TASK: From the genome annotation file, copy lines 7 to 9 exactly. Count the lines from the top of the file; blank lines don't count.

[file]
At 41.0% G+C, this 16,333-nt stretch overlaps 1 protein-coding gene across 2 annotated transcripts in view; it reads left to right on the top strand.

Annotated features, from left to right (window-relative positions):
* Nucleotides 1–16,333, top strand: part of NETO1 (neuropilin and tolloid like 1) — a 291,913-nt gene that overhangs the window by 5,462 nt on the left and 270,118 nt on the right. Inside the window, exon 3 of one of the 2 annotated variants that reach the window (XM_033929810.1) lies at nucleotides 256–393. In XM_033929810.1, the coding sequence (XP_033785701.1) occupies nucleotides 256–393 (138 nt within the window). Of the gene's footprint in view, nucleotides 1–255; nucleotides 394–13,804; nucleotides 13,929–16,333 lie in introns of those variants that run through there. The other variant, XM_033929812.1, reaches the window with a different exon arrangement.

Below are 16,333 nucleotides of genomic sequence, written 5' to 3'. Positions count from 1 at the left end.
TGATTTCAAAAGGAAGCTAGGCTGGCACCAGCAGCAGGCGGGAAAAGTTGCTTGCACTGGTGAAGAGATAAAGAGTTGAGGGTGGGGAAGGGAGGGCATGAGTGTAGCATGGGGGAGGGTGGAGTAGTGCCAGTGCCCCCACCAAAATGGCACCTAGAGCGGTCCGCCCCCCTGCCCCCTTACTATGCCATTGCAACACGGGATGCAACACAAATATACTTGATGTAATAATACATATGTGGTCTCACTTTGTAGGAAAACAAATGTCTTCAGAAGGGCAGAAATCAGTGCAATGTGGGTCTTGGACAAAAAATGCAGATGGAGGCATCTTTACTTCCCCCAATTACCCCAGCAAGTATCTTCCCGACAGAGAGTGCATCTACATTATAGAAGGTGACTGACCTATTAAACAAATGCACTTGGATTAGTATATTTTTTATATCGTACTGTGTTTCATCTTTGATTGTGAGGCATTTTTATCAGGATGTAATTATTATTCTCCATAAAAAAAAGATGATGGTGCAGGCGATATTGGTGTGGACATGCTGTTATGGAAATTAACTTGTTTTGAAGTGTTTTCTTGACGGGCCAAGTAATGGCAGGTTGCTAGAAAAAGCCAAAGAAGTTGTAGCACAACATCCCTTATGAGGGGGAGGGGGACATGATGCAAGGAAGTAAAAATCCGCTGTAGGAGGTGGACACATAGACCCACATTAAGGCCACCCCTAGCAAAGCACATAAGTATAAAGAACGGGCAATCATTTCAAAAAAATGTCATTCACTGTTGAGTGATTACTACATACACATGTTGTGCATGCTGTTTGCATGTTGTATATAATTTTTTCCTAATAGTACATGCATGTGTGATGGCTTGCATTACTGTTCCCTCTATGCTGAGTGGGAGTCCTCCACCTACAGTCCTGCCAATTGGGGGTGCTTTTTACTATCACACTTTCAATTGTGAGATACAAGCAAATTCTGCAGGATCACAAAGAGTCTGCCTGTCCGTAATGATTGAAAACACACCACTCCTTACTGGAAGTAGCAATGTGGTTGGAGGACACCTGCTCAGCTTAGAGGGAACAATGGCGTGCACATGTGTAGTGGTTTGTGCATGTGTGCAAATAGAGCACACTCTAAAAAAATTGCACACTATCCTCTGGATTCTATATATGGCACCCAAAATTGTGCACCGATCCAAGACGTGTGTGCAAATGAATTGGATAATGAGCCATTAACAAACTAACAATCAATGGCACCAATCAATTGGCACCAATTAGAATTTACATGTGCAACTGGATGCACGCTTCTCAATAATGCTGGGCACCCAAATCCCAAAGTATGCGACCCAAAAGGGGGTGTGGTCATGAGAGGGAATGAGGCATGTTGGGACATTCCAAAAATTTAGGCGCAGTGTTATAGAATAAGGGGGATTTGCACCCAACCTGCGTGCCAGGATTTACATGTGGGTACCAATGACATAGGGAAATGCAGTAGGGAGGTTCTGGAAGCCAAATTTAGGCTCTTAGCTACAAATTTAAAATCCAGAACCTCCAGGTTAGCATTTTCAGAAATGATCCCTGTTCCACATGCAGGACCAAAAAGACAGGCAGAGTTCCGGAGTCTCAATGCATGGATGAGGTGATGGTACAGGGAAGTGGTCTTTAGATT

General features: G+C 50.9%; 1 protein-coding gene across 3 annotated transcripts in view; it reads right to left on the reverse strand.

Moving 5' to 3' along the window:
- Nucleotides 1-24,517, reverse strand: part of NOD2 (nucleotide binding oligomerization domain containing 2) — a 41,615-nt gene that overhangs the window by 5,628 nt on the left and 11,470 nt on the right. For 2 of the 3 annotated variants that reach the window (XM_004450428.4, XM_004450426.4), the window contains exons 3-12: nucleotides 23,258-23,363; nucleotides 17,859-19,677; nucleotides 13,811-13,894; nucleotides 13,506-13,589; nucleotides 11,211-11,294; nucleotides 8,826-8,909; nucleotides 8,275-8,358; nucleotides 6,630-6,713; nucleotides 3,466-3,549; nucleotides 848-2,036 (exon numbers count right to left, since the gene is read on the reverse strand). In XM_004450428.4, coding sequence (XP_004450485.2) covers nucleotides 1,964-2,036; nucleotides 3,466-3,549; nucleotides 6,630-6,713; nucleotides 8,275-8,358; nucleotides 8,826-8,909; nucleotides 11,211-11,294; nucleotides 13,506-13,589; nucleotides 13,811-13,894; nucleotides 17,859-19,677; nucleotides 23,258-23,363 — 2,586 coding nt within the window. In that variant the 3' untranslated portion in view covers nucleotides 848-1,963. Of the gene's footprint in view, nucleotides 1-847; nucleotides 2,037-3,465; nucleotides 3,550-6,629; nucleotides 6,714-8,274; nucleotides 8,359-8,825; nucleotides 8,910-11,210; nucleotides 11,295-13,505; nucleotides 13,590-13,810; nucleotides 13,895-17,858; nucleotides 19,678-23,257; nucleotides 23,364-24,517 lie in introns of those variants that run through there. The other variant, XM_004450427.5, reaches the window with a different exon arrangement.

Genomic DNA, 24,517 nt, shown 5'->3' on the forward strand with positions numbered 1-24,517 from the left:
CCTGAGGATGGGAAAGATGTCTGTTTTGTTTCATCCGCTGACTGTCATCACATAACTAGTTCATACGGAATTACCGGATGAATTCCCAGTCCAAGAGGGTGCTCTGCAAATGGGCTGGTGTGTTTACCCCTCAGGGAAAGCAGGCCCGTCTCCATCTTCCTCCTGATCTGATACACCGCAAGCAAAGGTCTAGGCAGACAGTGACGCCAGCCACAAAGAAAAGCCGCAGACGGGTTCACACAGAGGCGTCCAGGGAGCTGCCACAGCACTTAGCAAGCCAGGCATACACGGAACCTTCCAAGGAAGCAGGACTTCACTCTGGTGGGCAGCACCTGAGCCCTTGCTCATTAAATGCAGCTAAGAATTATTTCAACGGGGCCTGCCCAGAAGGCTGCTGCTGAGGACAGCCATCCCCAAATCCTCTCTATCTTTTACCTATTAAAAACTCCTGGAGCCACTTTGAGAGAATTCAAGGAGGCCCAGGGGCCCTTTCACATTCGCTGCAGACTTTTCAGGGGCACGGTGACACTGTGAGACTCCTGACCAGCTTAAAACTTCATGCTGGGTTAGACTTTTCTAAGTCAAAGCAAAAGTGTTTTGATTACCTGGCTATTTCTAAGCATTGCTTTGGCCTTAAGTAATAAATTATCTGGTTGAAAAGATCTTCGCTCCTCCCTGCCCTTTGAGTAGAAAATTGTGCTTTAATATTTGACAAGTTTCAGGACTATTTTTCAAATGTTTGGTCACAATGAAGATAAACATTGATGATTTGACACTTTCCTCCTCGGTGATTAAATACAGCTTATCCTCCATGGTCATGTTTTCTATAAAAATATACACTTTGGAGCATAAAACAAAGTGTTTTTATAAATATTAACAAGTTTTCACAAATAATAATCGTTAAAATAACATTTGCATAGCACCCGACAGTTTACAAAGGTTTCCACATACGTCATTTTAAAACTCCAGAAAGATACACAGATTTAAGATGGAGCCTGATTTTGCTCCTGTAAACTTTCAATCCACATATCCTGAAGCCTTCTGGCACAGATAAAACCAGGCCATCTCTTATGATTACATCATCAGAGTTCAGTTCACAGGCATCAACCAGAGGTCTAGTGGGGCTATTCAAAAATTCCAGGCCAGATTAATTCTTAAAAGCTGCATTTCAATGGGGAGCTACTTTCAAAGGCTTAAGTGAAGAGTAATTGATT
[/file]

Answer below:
Moving 5' to 3' along the window:
- Nucleotides 1-24,517, reverse strand: part of NOD2 (nucleotide binding oligomerization domain containing 2) — a 41,615-nt gene that overhangs the window by 5,628 nt on the left and 11,470 nt on the right. For 2 of the 3 annotated variants that reach the window (XM_004450428.4, XM_004450426.4), the window contains exons 3-12: nucleotides 23,258-23,363; nucleotides 17,859-19,677; nucleotides 13,811-13,894; nucleotides 13,506-13,589; nucleotides 11,211-11,294; nucleotides 8,826-8,909; nucleotides 8,275-8,358; nucleotides 6,630-6,713; nucleotides 3,466-3,549; nucleotides 848-2,036 (exon numbers count right to left, since the gene is read on the reverse strand). In XM_004450428.4, coding sequence (XP_004450485.2) covers nucleotides 1,964-2,036; nucleotides 3,466-3,549; nucleotides 6,630-6,713; nucleotides 8,275-8,358; nucleotides 8,826-8,909; nucleotides 11,211-11,294; nucleotides 13,506-13,589; nucleotides 13,811-13,894; nucleotides 17,859-19,677; nucleotides 23,258-23,363 — 2,586 coding nt within the window. In that variant the 3' untranslated portion in view covers nucleotides 848-1,963. Of the gene's footprint in view, nucleotides 1-847; nucleotides 2,037-3,465; nucleotides 3,550-6,629; nucleotides 6,714-8,274; nucleotides 8,359-8,825; nucleotides 8,910-11,210; nucleotides 11,295-13,505; nucleotides 13,590-13,810; nucleotides 13,895-17,858; nucleotides 19,678-23,257; nucleotides 23,364-24,517 lie in introns of those variants that run through there. The other variant, XM_004450427.5, reaches the window with a different exon arrangement.

Genomic DNA, 24,517 nt, shown 5'->3' on the forward strand with positions numbered 1-24,517 from the left: